Having been to Israel often since my first trip in 1972 as a rookie member of Congress, I'm always amazed at the incredible progress, juxtaposed against the virulence of its enemies, many of whom would annihilate not only the state of Israel but Jews writ large.
It's equally hard to believe how much opposition there was 60 years ago this month to a Jewish homeland as the remnant of European Jewry, 6 million of whom were burned and gassed by the Nazis and incarcerated by the brutal despot Joseph Stalin.
One of my foreign policy heroes, Gen. George Marshall, tried to dissuade President Truman from recognizing the new state of Israel in 1948. He and his Arabist allies in the State Department thought it would erode our credibility throughout the whole world. On the contrary, Truman's support gave moral standing to our nation in keeping with our founding democratic ideals and shared values. Today, Israel is unambiguously our most loyal and steadfast strategic ally in that part of the world, notwithstanding our increasing trade, diplomatic, and strategic friends and allies in the Arabian Gulf.
I appreciate the perspective of former Israeli Ambassador to the United States Zalman Shoval, who recently wrote, "Israel's triumph should not be seen primarily in terms of victories over its enemies. Instead, it should be considered in light of its achievements. Without natural resources, without any substantial foreign aid during the first 20 years of its existence and in spite of its ongoing security concerns it has created a thriving economy. Israel is a leader in high technology, medicine and related fields, and is a major cultural center."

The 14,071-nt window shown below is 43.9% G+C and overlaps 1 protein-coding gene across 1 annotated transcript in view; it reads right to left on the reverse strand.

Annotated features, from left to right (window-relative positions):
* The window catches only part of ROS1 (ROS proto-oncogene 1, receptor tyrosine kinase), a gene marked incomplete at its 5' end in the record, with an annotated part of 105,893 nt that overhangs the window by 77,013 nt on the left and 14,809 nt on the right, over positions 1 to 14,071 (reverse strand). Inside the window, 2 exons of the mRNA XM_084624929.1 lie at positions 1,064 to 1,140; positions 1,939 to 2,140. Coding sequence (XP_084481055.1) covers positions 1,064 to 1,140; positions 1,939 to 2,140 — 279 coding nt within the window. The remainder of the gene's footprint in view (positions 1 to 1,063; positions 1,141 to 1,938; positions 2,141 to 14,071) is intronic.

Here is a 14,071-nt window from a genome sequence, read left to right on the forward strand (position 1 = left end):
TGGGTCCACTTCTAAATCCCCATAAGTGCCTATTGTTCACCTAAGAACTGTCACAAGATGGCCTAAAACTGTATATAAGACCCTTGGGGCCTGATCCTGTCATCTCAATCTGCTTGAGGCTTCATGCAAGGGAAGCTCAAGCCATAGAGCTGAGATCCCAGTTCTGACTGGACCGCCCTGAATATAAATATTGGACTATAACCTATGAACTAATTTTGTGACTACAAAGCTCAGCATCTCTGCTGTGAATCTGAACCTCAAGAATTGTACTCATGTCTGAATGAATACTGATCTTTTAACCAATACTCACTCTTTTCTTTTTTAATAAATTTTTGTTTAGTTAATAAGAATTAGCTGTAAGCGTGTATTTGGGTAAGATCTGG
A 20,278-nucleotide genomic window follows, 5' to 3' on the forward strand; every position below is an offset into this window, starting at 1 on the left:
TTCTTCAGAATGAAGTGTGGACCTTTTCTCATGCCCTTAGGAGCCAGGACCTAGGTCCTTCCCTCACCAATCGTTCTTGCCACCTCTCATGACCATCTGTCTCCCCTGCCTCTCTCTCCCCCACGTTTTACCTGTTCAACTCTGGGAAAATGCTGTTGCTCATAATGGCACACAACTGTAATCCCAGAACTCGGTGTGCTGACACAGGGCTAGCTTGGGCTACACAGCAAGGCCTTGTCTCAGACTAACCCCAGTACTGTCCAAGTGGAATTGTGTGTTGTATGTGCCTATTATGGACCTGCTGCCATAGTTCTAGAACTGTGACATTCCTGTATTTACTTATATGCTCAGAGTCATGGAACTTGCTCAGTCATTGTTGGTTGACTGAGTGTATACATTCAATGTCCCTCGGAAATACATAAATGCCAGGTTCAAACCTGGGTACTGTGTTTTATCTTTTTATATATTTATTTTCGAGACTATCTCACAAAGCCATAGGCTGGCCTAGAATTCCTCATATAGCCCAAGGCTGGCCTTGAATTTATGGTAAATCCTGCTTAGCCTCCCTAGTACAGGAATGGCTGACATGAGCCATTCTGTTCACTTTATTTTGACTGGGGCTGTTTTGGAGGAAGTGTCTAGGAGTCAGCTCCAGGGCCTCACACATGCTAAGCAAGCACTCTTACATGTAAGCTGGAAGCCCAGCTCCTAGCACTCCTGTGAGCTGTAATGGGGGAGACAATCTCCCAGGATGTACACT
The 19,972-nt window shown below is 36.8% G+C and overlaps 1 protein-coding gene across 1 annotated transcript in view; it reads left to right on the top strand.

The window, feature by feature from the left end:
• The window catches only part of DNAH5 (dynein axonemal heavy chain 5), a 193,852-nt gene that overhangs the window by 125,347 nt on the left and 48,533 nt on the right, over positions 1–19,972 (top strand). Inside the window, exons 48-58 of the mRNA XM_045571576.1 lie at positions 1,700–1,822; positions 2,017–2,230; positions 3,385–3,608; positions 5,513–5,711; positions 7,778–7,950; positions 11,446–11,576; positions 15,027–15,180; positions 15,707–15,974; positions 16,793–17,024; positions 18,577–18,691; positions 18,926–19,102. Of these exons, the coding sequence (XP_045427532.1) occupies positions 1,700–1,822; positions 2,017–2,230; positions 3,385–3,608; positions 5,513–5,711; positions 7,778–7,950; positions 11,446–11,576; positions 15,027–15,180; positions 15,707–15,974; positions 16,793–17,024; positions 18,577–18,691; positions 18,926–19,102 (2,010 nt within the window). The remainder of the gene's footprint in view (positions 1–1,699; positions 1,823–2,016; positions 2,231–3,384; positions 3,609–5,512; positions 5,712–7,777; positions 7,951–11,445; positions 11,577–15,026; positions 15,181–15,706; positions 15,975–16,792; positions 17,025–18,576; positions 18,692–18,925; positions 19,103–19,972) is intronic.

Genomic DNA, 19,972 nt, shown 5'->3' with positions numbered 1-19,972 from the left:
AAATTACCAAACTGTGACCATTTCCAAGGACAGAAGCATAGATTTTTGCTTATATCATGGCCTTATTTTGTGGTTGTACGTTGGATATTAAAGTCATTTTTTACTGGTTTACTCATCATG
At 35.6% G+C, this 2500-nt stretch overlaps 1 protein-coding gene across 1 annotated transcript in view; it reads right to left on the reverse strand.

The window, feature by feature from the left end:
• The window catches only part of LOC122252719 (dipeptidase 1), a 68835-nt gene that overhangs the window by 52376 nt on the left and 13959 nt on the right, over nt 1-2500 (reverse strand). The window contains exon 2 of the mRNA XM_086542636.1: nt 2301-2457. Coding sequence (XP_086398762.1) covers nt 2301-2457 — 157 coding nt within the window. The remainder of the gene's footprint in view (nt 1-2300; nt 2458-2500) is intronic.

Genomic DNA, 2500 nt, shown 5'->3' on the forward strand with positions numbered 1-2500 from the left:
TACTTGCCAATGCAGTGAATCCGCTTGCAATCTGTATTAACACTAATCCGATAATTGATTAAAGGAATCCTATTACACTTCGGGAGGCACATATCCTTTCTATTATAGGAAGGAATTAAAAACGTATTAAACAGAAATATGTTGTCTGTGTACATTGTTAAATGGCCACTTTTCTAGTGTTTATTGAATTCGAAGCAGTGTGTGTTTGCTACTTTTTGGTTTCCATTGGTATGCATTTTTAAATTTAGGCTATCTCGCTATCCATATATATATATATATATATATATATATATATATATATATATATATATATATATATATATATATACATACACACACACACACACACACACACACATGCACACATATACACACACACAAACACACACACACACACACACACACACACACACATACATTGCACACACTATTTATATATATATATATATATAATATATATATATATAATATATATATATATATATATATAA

What about a Palestinian state, people ask. As I wrote several years ago, I believe the United States and Europe can help restore hope and pave the way for a new Palestinian leadership by making it unambiguously clear that we stand ready to provide a 21st century Marshall Plan of trade and aid for the Middle East the instant a peace agreement is signed and both sides are living in democratically elected homelands.
Healthcare Solutions Begin with Innovators in Tennessee, Not Bureaucrats in Washington, DC | Congressman Marsha Blackburn